D-Day +57: Lest We Forget

HALIFAX, NOVA SCOTIA, JUNE 6TH— Churchill is mentioned a number of times in The Diary of Anne Frank (“our beloved Winston Churchill”), a testament to his figure as a symbol of hope and strength, not only to Anne and the other residents of the Annex, but to millions trapped in Hitler’s captured lands who heard his words, or heard of them. Reading or hearing his radio addresses, one is certainly impressed and inspired, but another level of meaning is added when you can glimpse what his words and his leadership meant to those who were gathered round their clandestine radios at the time.

Anne Frank was clearly thrilled with news of D-Day, which she and her family received around noon 57 years ago today. She later comments with pride and envy of the fearlessness of his desire to take part in the landing personally, and hoping to take a pop at the German shore positions.

Canadians take pride this anniversary in their forebears who stormed ashore at Juno Beach. A year from today, the Juno Beach Centre will open at Courselles, France.

For the Juno Beach story see this website:
—Mike Campbell

“You’re Drunk…You’re Ugly!”

SUFFOLK, UK, SEPTEMBER 28TH— J. Brian Blacklock claimed in the Daily Telegraph that the exchange between Bessie Braddock MP (Lab., Liverpool) and Churchill (Cons., Woodford) in 1946 (“Winston, you’re drunk!”… “Bessie, you’re ugly, but tomorrow I shall be sober and you shall still be ugly.”) is a myth: “This was first recorded, word for word, in the mid-18th century in a London theatre between a bibulous latecomer and a lady whose enjoyment of the play had been disturbed.’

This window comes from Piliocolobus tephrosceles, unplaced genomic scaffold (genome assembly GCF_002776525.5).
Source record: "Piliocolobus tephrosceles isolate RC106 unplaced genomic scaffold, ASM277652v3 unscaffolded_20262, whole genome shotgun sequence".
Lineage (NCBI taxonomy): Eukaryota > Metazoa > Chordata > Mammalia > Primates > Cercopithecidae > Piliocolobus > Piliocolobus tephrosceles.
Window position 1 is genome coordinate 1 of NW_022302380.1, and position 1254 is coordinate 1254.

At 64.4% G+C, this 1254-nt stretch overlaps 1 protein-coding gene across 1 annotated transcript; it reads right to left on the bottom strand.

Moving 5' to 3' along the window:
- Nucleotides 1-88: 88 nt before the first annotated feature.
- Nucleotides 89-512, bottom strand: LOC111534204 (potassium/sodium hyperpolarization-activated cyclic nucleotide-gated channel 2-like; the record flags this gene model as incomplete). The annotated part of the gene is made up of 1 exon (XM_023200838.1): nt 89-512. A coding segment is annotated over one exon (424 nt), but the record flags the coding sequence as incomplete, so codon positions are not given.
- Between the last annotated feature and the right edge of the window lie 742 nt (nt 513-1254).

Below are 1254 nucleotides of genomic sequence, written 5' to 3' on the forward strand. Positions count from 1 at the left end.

We don’t dispute the origins, but bodyguard Ronald Golding said he was standing next to Churchill and heard the remark. Having found Golding a sincere individual, we accept his story until it is disproved. Churchill may have read the theatre exchange and housed it in his capacious memory. His uncharacteristically ungallant response to a lady came, Golding believed, because Churchill was manifestly not drunk, just tired and wobbly. See Lord Carrington, p. 19, for another Churchill remark re Mrs. Braddock. —Ed.

” Tupenny-Ha’penny”